SSI Newsletters: June 12th 1977

Gerard K. O'Neill Newsletter on Space Studies


The first five months of 1977 have been a time of rapid progress in the work of Dr. Brian O’Leary, myself and our co-workers in many locations. Concluding a most pleasant and productive sabbatical year as Hunsaker Professor at M.I.T., in the Spring I gave there a seminar series titled “Spaceflight via Maxwell’s Equations.” This series went into research-monograph detail on the subject of electromagnetic mass-drivers, covering acceleration, guidance, mass-optimization and applications. The seminar-series is the basis for a technical book now in preparation.

During these months a working model of a mass-driver, with two-meter acceleration length, was built by a volunteer group at M.I.T. with the guidance of Dr. Henry Kolm and myself. The model was tested successfully at the 1977 Princeton Conference (see below). An initial research grant to Princeton and M.I.T. was given in April by the Propulsion and Power Division of the Office of Aeronautics and Space Technology (OAST) at NASA Headquarters. A considerably larger grant, from NASA HQ in cooperation with NASA-Lewis Research Center (LeRC) is in an advanced stage of discussion for the year beginning Sept. 1977. The goal of that research program is a spaceflight-qualified mass-driver reaction engine, to be assembled in space from the Shuttle in the 1980’s. Given funding, the intermediate goal will be a 10-meter, synchrotron-mode driver, in vacuum with a superconducting carrier, targeted for 1,000 gravities acceleration and a peak velocity of 1,000 kilometers/hour. The end-products of this line of research are intended to be mass-driver reaction engines able to lift 850-ton payloads from low earth orbit to lunar orbit, using surplus Shuttle external tankage as reaction mass, mass-drivers as asteroidal transfer engines, and as lunar materials launchers. One job opening in this program is expected to exist at Princeton as of Sept. ’77, for a fresh Ph.D. with strong EE, Physics and Aerospace preparation.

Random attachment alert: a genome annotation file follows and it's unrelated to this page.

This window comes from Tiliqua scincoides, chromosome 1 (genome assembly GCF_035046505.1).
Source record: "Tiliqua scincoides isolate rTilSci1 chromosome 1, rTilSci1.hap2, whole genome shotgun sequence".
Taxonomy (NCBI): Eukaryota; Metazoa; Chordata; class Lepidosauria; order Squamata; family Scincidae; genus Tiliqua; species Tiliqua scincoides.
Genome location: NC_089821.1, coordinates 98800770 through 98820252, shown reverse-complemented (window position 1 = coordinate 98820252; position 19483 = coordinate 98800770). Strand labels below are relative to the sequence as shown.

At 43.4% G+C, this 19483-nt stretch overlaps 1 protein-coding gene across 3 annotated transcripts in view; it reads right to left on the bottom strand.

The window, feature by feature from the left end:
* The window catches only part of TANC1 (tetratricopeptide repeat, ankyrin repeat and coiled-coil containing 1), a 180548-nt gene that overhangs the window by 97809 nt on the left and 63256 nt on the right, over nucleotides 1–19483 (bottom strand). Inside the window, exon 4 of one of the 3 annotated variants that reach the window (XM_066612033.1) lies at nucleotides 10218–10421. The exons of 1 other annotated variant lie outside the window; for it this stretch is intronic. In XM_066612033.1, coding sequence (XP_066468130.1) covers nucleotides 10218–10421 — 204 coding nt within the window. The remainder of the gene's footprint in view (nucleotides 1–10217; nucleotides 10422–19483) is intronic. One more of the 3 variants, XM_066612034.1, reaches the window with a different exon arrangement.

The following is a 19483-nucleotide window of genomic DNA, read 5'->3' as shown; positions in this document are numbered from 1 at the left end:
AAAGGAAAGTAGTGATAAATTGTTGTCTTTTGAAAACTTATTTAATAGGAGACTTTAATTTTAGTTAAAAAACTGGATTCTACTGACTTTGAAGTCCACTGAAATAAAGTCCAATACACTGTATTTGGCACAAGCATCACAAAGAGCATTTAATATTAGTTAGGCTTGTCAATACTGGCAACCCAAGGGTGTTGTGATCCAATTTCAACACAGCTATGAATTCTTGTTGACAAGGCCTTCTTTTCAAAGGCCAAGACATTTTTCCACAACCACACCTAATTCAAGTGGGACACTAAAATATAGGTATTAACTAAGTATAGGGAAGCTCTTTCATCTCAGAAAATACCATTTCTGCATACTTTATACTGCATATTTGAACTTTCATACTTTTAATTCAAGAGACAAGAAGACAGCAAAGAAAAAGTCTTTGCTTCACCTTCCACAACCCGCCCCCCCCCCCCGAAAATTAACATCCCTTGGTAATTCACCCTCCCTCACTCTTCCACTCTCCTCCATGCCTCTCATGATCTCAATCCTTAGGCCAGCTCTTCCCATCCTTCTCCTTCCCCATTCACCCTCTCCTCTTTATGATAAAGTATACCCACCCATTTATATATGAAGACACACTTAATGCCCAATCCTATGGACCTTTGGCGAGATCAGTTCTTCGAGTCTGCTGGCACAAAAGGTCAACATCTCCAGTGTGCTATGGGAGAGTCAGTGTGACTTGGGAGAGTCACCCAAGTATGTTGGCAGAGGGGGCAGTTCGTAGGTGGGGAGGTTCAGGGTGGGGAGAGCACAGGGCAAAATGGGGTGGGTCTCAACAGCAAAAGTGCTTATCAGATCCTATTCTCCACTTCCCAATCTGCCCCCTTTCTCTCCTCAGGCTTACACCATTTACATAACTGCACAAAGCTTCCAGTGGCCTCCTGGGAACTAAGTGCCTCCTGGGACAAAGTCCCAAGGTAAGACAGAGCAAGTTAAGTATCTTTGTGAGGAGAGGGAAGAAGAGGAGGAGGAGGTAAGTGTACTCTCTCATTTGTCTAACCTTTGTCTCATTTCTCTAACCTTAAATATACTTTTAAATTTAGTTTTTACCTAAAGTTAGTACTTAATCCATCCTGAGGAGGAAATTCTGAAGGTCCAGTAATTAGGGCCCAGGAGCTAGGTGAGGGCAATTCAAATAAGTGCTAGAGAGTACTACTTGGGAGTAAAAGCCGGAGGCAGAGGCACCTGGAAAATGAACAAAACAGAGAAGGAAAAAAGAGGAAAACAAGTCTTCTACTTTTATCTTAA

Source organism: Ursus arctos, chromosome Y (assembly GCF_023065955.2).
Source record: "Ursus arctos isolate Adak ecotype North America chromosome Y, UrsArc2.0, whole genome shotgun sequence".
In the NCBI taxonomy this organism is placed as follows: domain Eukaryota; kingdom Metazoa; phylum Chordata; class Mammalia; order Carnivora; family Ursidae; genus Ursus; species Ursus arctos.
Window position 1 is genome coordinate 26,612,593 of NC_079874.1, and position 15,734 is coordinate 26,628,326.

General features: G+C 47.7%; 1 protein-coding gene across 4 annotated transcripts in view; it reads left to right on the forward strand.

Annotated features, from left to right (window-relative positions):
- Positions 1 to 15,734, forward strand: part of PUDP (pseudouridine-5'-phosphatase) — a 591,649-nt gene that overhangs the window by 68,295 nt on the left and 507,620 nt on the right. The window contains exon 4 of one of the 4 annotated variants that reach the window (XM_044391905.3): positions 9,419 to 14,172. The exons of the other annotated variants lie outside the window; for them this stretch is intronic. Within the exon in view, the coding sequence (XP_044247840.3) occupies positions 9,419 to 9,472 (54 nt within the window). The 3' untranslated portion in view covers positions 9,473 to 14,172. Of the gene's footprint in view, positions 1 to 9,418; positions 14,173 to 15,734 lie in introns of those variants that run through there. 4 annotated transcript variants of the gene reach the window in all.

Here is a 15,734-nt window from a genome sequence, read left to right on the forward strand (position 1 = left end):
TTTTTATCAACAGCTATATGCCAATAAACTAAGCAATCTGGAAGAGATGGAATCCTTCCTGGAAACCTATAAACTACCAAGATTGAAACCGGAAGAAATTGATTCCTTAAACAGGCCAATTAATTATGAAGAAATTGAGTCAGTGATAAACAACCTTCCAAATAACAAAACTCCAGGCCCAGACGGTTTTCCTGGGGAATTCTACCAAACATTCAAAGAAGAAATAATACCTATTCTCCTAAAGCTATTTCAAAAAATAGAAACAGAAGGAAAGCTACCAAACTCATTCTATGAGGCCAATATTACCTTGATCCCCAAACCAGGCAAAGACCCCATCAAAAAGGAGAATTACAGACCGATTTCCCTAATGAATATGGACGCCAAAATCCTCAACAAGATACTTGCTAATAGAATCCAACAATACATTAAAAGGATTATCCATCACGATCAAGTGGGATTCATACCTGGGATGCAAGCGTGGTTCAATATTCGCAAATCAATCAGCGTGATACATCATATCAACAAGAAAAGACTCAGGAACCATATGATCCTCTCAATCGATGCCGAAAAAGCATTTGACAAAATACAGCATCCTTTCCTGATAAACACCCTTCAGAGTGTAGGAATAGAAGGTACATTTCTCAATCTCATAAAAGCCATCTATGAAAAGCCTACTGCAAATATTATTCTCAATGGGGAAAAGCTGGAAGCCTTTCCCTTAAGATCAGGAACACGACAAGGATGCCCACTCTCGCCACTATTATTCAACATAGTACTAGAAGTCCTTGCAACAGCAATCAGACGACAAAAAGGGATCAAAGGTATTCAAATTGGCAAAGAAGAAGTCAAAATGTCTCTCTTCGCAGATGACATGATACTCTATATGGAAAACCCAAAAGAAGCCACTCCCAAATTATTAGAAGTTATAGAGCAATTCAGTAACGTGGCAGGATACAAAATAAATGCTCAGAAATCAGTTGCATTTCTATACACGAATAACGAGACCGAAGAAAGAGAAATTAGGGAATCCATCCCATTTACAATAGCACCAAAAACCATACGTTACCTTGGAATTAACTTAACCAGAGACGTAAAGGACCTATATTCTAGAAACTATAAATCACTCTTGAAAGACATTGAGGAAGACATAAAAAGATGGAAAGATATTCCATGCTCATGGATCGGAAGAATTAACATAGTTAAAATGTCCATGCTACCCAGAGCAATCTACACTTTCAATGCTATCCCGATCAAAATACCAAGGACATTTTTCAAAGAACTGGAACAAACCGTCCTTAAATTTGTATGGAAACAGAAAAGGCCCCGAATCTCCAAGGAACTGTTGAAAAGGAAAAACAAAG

The collected articles from the 1976 NASA Ames Summer Study, delivered to NASA in October 1976, have been peer-reviewed and edited, and will be published by the AIAA (Amer. Inst. of Aeronautics and Astronautics, 1290 Avenue of the Americas, New York 10011), as a volume in the series “Progress in Aeronautics and Astronautics” (series editor Prof. Martin Summerfield, volume editor G. K. O’Neill). Schedule and price can be obtained within a few months from AIAA. See also B. O’Leary, AIAA Journal of Energy (in press), and an earlier summary in the October issue of Astronautics and Aeronautics, 1976.

On the basis of the 1976 Study results I explored the “bootstrap process” by which a substantial level of manufacturing from non-terrestrial materials could be established in space within a few years, entirely within the constraints of the Shuttle era. It appears that transport costs could be cut to about $1B/yr. for a seven-year program which could produce more than $10B in value (satellite solar power stations). My article on that is scheduled for approximately July ’77 in Astronautics and Aeronautics under the title “The Low (Profile) Road to Space Manufacturing”.

Dr. Brian O’Leary concentrated his research on a special class of nearby asteroids which may contain C, N and H, and on their retrieval by mass-driver engines. His paper “Mining the Apollo and Amor Asteroids” is scheduled for publication in Science within the next two months. Dr. O’Leary is designing telescopic experiments to search for additional Apollo/Amors, and mission concepts for their retrieval. In March he and Prof. Henry Kolm of M.I.T. took part in a related special session of a Conference at NASA-JSC, organized by Dr. David Criswell under the title “New Moons”. We are also very pleased that NASA Langley Research Center (LaRC) is initiating support of Dr. Criswell’s detailed studies of the chemical processing of non-terrestrial materials.

The Proceedings of the 1974 and 1975 Princeton Conferences on Space Manufacturing/ Space Colonies were published in May by AIAA. At the same time, the 1975 NASA Ames Study on Space Settlements (NASA SP-413) became available from the Government Printing Office.